SALUSBURY, John I (by 1485-1547/49), of Denbigh.

Published in The History of Parliament: the House of Commons 1509-1558, ed. S.T. Bindoff, 1982
Available from Boydell and Brewer



Family and Education

b. by 1485, 4th s. of Sir Thomas Salusbury (d.1505) of Lleweni by Sionet, da. of William Gruffydd of Penrhyn, Caern. m. at least 2s.1

Offices Held

Groom, the chamber by 1506, sewer by 1509; forester and master of the game, lordship of Denbigh 1506; parker, Cors Nodiog, nr. Denbigh 1513; constable, Conway castle, Caern. by 1526; esquire of the body by 1530; steward, Denbigh by 1530; jt. (with bro. Thomas Salusbury) steward and custos rot., lordship of Denbigh and constable, Denbigh castle June 1530-6; member, council of Ireland in 1535; chancellor and chamberlain, Denb. Aug. 1536-d.; commr. defence, N. Wales 1539, subsidy, Denb. 1547; sheriff, Denb. 1540-1; j.p. and custos rot. Denb. and Mont. 1543-d.2


The Salusburys were of English origin, probably sprung either from Herefordshire or Lancashire, but had settled at Lleweni by 1334. They increased in wealth and power throughout the 15th century and then sealed their success by their support of the Tudor dynasty. Thomas Salusbury was knighted at Blackheath and appointed steward of the lordship of Denbigh and his fourth son John, nicknamed Sion y Bodiau (John of the Thumbs), was found a place in the royal household.3

It was as a groom of the chamber that John Salusbury was granted his first Welsh office, that of forester and master of the game in the lordship of Denbigh, in succession to his father. He attended the funeral of Henry VII and continued in the service of Henry VIII. On the death of his eldest brother Sir Roger Salusbury in 1530 he became the effective head of the family during the minority of his nephew John Salusbury II, and although his brother’s offices of steward and custos rotulorum of the lordship of Denbigh were granted to a Mr. Radcliffe of the privy chamber before Salusbury could reach the King, he was able to purchase Radcliffe’s interest for 400 marks: his brother Thomas Salusbury of Leadbrook, Flintshire, was joined in the patent but on condition that he should receive none of the fees during Salusbury’s lifetime. It was largely through the profits of office that Salusbury became the wealthiest man in Denbighshire, assessed for subsidy in the hundred of Isaled on lands worth 300 marks a year and goods valued at 440 marks. As steward, he maintained his brother’s quarrel with Robert Dolben over the recordership of Denbigh and between 1530 and 1534 appeared as plaintiff against him in the court of requests. Dolben, who argued that the recordership was separate from the stewardship and who had been supported by Wolsey, claimed that Salusbury and ‘his eldest brother before him and their father and friends afore them have had the rule and offices in that country, thereby have deceived the King of his right sundry wise and hurt the town and the country such as pleased them’. In 1538 Piers Lloyd of Henllan, father of Fulk Lloyd, further accused Salusbury in the Star Chamber of having abused his power in defence of his two sons against whom Lloyd had commenced a suit before the council in the marches.4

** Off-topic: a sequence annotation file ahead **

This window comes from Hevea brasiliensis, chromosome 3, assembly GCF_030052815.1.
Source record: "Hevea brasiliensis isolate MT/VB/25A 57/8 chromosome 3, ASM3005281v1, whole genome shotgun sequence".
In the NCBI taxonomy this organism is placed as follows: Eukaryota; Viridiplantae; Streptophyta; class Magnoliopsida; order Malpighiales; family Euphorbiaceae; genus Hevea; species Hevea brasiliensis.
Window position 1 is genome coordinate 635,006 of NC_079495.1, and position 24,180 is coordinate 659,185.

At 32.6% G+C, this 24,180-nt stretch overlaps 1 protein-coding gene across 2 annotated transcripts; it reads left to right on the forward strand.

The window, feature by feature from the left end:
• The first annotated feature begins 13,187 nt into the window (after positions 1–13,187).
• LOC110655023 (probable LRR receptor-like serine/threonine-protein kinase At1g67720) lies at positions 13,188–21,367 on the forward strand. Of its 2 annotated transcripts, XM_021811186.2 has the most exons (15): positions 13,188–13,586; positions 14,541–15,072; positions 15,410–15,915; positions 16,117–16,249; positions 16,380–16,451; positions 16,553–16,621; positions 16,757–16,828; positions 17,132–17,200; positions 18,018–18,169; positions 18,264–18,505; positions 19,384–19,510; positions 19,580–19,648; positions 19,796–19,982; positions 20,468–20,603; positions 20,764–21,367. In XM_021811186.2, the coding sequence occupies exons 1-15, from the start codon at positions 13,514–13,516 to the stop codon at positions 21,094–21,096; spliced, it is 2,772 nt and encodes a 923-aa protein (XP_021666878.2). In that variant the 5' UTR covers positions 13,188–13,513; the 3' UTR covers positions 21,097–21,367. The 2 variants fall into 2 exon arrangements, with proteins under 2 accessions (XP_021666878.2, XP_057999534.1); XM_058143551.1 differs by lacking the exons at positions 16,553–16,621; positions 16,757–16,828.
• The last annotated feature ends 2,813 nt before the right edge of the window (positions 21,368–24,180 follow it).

In 1534 Salusbury went to Ireland as a captain of 250 foot in the army sent to suppress the Geraldine rebellion and by August 1535 he was a member of the council there. In the following May he expressed his concern to Cromwell on hearing ‘that Denbighland is a shire enacted by Parliament’ and his hope that ‘the said Act [27 Hen. VIII, c.26] shall not hurt nor diminish me of my said room and fees’. His fears proved groundless for in August 1536 he was appointed chancellor and chamberlain of the new shire, with the same fees he had enjoyed as steward, and granted the appointment of a baron of the exchequer at Denbigh. Three years later he wrote to Cromwell as a commissioner for the defence of North Wales to ask whether he should ‘come up and wait upon the King and your lordship the said Parliament time, or else tarry at home and do my devoir according to the said commission’, a request which has been mistakenly taken to mean that Salusbury was a Member of the Parliament of 1539. He was returned in 1542 as the first knight for Denbigh by his nephew and namesake who had followed him as the shire’s second sheriff: he was distinguished in the return from the younger man by the suffix ‘senior’.5

The date of Salusbury’s death has not been found but he served on his last commission in May 1547 and was succeeded in his Denbighshire offices by Sir Anthony Wingfield in December 1549.6

Ref Volumes: 1509-1558

Author: P. S. Edwards


  • 1. Date of birth estimated from first reference. Dwnn, Vis. Wales, ii. 331; Griffith, Peds. 222; St.Ch.2/23/169.
  • 2. CPR, 1494-1500, p. 483; LP Hen. VIII, i, ii, iv, ix, xi, xiv; C193/12/1, ff. 44, 45; E179/220/171.
  • 3. Salusbury Corresp. (Univ. Wales Bd. of Celtic Studies, Hist. and Law ser. xiv), 1-7.
  • 4. LP Hen. VIII, x; E179/220/169; Req. 2/12/60; St.Ch.2/23/167.
  • 5. LP Hen. VIII, ix, xi, xiv; SP1/103/217, 150/165; Salusbury Corresp. 7; DWB (Salusbury of Lleweni); C219/18B/125.
  • 6. E179/220/171; CPR, 1549-51, pp. 163-4.